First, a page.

The correct diagnosis of cardiovascular disease depends on the accuracy of ECG acquisition. Mostly digital filters are use to make ECG noise free. Broadly ECG contaminated noise can remove by using wavelets, FIR filters and IIR filters.

FIR filters have the impulse response of finite duration and can be implemented without feedback.

Figure 10.1: FIR filter of N order.
'''''''''''''' (a)
Above equation of FIR filter describes N order filtering where,
' x [n] is the input signal.
' y [n] is the output signal.
' {bi} is the impulse response.
' N is the filter order

Window techniques used in FIR filter are:-
A. Rectangular window: - The rectangular window is the simplest window, equivalent to replacing all but N values of a data sequence by zeros, making it appear as though the waveform suddenly turns on and off.
B. Kaiser window:- To achieve the proper stop band attenuation Kaiser window with is designed maximum stop band width and minimum stop band attenuation an FIR filter with side lobe attenuation of ?? dB, Kaiser window parameter ?? that affects the side lobe attenuation of the Fourier transform of the window is given by,
''''''''''. (a)
N = No. of order.
n = No. of sampling points.
Where ?? is the adjustable parameter and I (x) o is the modified zero order Bessel functions of the first Kind. The ?? can be defined as,
''''''''''' (b)
In some literature the factor ?? is also defined and used in above equations [19]. While minimizing base line drift interference, if input SNR is -4.1699 then by using Kaiser window at 450 order filtered ECG signal can achieve having output SNR as -0.196[20].

C. Hamming window:-The hamming window function can be expressed as
''..'''''''''' (a)
With ''''''''''' (b)
The window is optimized to minimize the maximum (nearest) side lobe, giving it a height of about one-fifth that of the Hann window. This windowing technique is useful for removing power line noise from ECG signal [21].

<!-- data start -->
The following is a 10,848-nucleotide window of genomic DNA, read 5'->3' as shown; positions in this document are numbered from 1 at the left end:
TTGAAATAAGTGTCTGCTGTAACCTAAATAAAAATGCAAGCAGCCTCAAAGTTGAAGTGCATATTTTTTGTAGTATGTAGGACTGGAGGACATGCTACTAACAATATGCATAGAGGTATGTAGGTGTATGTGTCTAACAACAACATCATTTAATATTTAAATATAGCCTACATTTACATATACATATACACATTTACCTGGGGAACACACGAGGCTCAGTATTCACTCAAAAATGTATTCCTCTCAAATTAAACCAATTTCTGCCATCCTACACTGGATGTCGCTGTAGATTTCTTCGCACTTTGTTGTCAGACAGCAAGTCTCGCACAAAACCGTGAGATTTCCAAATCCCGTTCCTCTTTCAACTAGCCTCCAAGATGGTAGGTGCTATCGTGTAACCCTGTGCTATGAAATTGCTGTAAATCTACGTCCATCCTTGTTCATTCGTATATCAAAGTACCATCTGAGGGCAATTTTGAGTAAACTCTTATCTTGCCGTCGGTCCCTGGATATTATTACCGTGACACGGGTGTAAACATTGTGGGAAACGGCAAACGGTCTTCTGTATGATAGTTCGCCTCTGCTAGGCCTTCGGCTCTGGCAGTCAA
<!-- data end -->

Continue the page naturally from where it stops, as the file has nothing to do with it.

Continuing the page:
D. Hanning window: - The hamming window function will be expressed by equation
'''''''''''''''.. (a)
While minimizing base line drift interference, if input SNR is -4.1699 then by using Hanning window at 1000 order filtered ECG signal can achieve having output SNR as -0.194[20].
E. Blackman window:-The Blackman window function is given by

'''''. (a)
If this window is used for removal of base line drift interference a order get increases i.e., for 1200 a input SNR having -4.1699 ECG signal gives filtered output with SNR -0.304 [21].

The main drawback usually emphasized in connection with FIR filters is the higher number of coefficients compared to their IIR counterparts. For minimum number of filters order IIR gives results which having some trade of with FIR filters [22]. Following equation shows IIR filtering equation.
'''''''' (a)

There are four classical IIR filters namely Butterworth, Chebychev Type I and II, and Elliptic filters [22].

A. Butterworth filter: The decrease is very slow in the pass band and quick in the stop band. In a design problem where no ripple is acceptable in pass band and stop band, Butterworth filter is a good choice. Butterworth filter have low pass filter, high pass filter and notch filter. These filters are useful to remove baseline noise [24].

B. Chebyshev Type 1: This filter results in appearance of ripples in the passband. The stopband response is maximally flat. The transition from passband to stopband occurs faster than the Butterworth filter. If the ripples in the passband are acceptable, a Chebyshev filter usually require a lower-order transfer function than a Butterworth filter for the same specifications. This filter is useful for removing power line interference noise [23].

C. Chebyshev Type II: This filter results in appearance of ripples in the stopband. The passband response is maximally flat. The transition from passband to stopband occurs slower than the type I filter and for even filter order, it never reaches zero. Its advantage over type I is the absence of ripples in the passband. This filter is useful for removing power line interference noise [23].

D. Elliptic filter: The elliptic filter results in the steepest transition from passband to stopband by allowing ripples in both passband and stopband. This filter is used to remove both types of noise i.e., power line noise and baseline wander [25].

' Adaptive Filters: